The Calm Tabs contain Valerian Root, Passiflora Flower, Celery Seed, Catnip Leaf, Hops Flower,and Dried Orange Peel. They can provide a standardized and premeasured amount of these things for tea. As a tea I find it to be disgusting, but as tablets they are great.

    I also use Tension Tamer Tea by Celestial Seasonings. I don't know if you have that brand available or not. All of us like it.

    When thank you was an infant we would give him an evening bottle of formula (I nursed him but always wanted him to take a bottle because if he didn't and something happened to me it would be very traumatic). When colic hit I spoke with an herbalist I trusted and she said that catnip tea would help. We had already tried the anti-gas drops, benadryl, and even that hideous paregoric with no success. The pediatrician said that catnip tea would not hurt him, so we tried it. Instead of 4 oz water we used 2 oz water and 2 oz catnip tea (steeped for 5 mins). It was like we found the "OFF" switch!

    Another online forum I visit suggests Tazo Tea in Calm (chammomile, rose petals and other herbs) for help with sleeping and even with that daytime "frazzled" feeling. It is available at Starbucks here (by the cup) and in grocery stores by the box.

    I have found Calm Tabs and tension Tamer tea to be more helpful than melatonin for me but not for the kids.

    Those might be things that help.
  12. susiestar

    susiestar Roll With It

    Another way to use lavender is to mix it with uncooked rice. You use this to fill "hot packs" as my kids call them. Just a small pillow filled with rice and herbs that you microwave for a minute or two until it is as warm as you want it. It can be put on your neck, back, really any place that heat will fell good on. It releases the scent of the lavender and is very calming. It also lasts over and over. I make the bags in all different sizes. In a pinch I just put the rice into a mateless man's sock and tie the end closed. I sewed a bunch of Christmas fabric into bags about 3 inches by 5 or 6 inches. I used a mint blend with the rice and sent them in pairs to work with husband. They make GREAT wrist supports for on the computer, esp if carpal tunnel is a problem.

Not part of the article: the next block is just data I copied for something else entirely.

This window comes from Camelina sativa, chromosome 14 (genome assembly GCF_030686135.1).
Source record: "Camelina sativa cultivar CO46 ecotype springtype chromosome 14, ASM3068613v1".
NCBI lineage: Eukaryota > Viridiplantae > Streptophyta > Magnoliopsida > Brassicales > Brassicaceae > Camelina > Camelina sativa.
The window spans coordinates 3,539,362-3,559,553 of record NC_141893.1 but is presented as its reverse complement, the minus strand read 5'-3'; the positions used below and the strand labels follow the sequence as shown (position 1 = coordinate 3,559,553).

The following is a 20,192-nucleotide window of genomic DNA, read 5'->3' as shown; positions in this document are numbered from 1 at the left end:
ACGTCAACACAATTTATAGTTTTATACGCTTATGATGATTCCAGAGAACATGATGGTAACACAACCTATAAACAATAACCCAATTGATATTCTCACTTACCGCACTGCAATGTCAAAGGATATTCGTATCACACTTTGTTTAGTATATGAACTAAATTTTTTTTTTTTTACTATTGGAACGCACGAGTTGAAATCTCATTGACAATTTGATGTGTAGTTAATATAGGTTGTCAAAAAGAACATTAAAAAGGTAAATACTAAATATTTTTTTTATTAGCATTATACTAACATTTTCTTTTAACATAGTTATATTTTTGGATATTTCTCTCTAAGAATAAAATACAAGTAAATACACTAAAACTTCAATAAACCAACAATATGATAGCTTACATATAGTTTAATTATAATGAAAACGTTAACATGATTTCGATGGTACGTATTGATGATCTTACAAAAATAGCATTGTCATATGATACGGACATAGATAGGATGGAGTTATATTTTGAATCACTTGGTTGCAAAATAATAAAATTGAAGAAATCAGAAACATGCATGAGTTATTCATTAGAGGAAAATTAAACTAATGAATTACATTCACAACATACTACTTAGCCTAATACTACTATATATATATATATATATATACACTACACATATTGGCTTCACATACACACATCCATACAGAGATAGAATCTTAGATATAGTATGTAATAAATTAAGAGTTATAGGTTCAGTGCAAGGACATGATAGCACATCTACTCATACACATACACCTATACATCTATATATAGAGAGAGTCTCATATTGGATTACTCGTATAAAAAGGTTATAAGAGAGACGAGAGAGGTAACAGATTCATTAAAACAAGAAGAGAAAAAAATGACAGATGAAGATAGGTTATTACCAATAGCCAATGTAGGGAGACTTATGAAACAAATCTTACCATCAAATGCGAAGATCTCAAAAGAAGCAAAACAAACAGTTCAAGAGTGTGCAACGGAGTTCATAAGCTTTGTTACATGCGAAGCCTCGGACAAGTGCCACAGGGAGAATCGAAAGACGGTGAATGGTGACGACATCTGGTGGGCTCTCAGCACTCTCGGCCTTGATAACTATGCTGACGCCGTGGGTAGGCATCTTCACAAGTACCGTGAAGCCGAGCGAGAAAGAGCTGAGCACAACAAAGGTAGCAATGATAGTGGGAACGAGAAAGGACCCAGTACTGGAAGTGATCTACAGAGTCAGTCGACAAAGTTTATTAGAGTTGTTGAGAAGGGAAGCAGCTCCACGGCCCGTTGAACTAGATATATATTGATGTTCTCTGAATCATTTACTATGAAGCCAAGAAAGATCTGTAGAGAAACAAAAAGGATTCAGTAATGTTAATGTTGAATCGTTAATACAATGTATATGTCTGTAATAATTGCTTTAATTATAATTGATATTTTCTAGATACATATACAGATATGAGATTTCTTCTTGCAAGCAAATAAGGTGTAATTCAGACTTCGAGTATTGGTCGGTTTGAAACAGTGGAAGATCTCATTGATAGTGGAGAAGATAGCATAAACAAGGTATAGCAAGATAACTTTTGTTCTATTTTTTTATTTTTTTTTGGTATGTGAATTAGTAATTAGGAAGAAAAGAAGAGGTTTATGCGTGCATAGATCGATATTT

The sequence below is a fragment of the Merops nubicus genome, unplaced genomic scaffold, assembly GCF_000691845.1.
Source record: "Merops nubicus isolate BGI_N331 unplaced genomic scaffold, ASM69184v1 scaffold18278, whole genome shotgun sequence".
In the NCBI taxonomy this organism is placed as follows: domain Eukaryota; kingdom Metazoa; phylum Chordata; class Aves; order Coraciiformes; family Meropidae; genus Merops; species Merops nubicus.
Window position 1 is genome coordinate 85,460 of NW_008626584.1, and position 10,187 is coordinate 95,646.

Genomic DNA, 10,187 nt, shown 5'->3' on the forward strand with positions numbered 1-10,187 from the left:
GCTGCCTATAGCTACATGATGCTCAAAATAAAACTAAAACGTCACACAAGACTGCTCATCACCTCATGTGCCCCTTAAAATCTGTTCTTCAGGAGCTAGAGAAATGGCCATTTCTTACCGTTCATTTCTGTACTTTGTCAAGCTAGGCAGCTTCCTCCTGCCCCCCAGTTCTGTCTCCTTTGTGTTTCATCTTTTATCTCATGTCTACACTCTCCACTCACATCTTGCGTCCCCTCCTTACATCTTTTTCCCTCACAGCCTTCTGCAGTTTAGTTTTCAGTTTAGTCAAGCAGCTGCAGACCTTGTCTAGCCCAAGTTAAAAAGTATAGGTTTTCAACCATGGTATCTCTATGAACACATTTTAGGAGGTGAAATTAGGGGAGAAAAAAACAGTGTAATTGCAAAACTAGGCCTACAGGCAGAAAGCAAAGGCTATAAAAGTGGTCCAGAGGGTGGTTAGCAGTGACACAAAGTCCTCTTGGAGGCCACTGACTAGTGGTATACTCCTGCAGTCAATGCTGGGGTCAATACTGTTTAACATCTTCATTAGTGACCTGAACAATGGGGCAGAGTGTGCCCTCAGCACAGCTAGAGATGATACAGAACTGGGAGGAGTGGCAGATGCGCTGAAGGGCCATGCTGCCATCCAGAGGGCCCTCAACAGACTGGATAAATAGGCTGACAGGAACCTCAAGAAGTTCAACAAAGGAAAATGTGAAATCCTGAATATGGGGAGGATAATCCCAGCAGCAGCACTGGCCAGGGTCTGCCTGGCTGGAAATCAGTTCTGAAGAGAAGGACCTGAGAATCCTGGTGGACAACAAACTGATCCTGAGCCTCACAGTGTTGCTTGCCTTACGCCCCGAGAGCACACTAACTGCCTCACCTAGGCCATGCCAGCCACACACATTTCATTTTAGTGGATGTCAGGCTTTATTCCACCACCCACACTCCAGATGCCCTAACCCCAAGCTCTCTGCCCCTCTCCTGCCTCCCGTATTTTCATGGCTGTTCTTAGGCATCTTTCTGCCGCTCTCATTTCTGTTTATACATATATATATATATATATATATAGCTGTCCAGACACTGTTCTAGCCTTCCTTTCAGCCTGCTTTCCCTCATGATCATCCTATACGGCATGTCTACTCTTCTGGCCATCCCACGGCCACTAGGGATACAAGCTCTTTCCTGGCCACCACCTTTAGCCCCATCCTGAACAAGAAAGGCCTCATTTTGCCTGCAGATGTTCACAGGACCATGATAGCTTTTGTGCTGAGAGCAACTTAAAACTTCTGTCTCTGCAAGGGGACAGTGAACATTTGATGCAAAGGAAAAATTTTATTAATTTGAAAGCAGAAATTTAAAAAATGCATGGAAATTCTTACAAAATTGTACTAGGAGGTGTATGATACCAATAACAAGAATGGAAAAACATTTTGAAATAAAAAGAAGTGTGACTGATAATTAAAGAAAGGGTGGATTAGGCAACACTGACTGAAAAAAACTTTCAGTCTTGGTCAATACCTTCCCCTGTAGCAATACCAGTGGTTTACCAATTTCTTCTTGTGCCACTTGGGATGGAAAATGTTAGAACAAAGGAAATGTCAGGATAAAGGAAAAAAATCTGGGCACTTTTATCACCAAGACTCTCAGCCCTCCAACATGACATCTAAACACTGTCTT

Anywho, the lavender rice bag on the back of his neck might be nicer than a warm bath - esp if he hates baths.
  13. ML

    ML Guest

    They do work for the short term but I haven't had luck with them working for more than an occasional night here and there. Currently manster is taking clonidine for tics, a miniscule amount actually and he is now sleeping regularly.

    I would also recommend trying a calcium/magnesium supplement. Don't try the cal without the mag though or he might constipate.

    I also like the stuff Susie mentioned.

    I sure do hope you find something that works for him. That's really hard.

    Hugs, ML
  14. susiestar

    susiestar Roll With It

    I forgot to mention this. Wiz takes trazodone for his insomnia. The psychiatrist said it would help a lot. He actually gets tired enough to sleep with it. And he wakes up with a lot less fuss each day. As we started to use it daily his morning anger has settled into a few Eeyore like statements.

    Just a thought.
  15. DDD

    DDD Well-Known Member

    We have used Melatonin and Benadryl with success. If you have a difficult child, however, who does not want to go to sleep...I don't think it helps much. It is an aid but not a sedativeDDD
  16. Marguerite

    Marguerite Active Member

    We checked last night - difficult child 3 is taking 4 mg sustained release. I think it's so he gets an initial burst but not too strong, and it continues for half the night as well. This would be more in keeping with natural hormone levels (as they should be).

    I think it is helping a bit.